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Email Marketing Is Still Key for Boosting Conversion – Here’s Where to Focus Your Brand Strategy

Brand marketing is getting more high-tech and experimental, but some of the most reliable tools are also the most simple. Email marketing continues to have significant influence on conversions for brands – when done correctly. A new report from marketing technology company Bluecore offers insight into what makes for a successful campaign and where companies might be falling short.

Bluecore’s 2020 Email Benchmark Report looked at over 9.5 billion emails sent from over 400 retail brands, in order to assess how email type and strategy impacted important metrics like customer acquisition, customer retention, and conversion. By looking at data collected from March 2019 through February 2020, the platform was able to draw conclusions with long-term relevance outside of the pandemic’s specific impact.

“Email is the most powerful channel for any digital retail marketer,” wrote the report’s authors. “Time and again, email has confirmed its ability to help retailers double down on highly personalized, people-based marketing efforts, all while maintaining stringent new privacy standards. Email has also emerged as the most valuable channel to achieve these goals, due to its ability to ignite engagement and revenue by providing retail marketers with direct access to customers.”

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With so much on the table, it is imperative that brands fine-tune their email strategy for maximum impact.

One approach that brands must adopt? Personalization. Bluecore reported that it has the biggest impact on performance, with the presence of any personalization leading to greater results. But a higher degree of personalization within each email also corresponded positively to the overall performance of the email campaign.

Customers receive a large volume of emails, so brands need to tailor their communications to those most likely to convert.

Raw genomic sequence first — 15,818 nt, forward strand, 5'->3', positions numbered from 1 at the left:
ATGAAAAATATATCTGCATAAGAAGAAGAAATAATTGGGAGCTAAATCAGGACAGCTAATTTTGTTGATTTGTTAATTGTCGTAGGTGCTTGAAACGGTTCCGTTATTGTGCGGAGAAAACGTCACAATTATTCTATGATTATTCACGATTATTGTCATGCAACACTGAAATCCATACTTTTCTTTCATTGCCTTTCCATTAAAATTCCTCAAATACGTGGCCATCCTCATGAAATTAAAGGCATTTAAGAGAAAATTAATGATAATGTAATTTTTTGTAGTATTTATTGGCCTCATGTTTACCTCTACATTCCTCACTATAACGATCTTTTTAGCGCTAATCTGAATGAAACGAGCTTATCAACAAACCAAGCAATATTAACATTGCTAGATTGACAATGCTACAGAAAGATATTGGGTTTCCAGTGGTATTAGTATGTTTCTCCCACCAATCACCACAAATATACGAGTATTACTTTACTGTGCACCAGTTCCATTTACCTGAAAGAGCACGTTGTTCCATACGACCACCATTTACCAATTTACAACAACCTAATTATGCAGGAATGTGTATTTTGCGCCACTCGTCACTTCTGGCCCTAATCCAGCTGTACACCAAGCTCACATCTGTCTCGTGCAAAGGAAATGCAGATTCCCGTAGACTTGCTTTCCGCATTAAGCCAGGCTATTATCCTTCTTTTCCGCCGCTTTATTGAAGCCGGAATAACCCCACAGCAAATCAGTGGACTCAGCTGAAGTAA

CREDIT: Adobe

Personalization has been a buzzword in brand marketing for years now, but the report warns that successful scaling requires “access to automated, AI-driven workflows” that can identify customer behaviors and detect the products with which they currently engage or might in the future engage. When combined with a trigger, such as a change in merchandise inventory, these workflows can automate hyper-personalized communications to a select audience.

“The retailers that see the most success with merchandising triggered emails layer in customer data to narrow down the recipients,” said the report. “In doing so, marketers have a strong opportunity to proactively engage customers in relevant ways, since they don’t have to first wait for those customers to take action onsite.”

The data supports these conclusions: Bluecore found that emails with a high sense of urgency had the highest click-through rates, including for triggered emails such as price decrease (10.57%), back in stock (9.32%) and low inventory messaging (7.41%). These kinds of emails also reported higher click-to-open rates, suggesting consumers are more interested in these offers than broad informational messaging.

Within consumer segments, the report found that customer retention was more valuable than customer acquisition, with existing customers more likely to be converted than new or one-time customers. This was particularly true for apparel, footwear and home goods markets where shoppers are likely to make frequent, average-value purchases.

The study also found that return customers were more likely to browse with intent than first-time visitors. This makes it easier to create effective targeted email campaigns tied to their recent browsing activity; multi-time buyers were nearly twice as likely to convert than one-time buyers nearly three times as likely than non-buyers.

“The average conversion and click-to-conversion rates are notably higher for multi-time buyers compared to both other groups,” said the report. “This shift reveals that customers’ past purchase history impacts whether their interest in viewing products (as displayed by opening and clicking on emails) leans more toward curiosity and research or true purchase intent.”

Michael Atmore; Iris Apfel; Ron Fromm, Sponsored By FFCF

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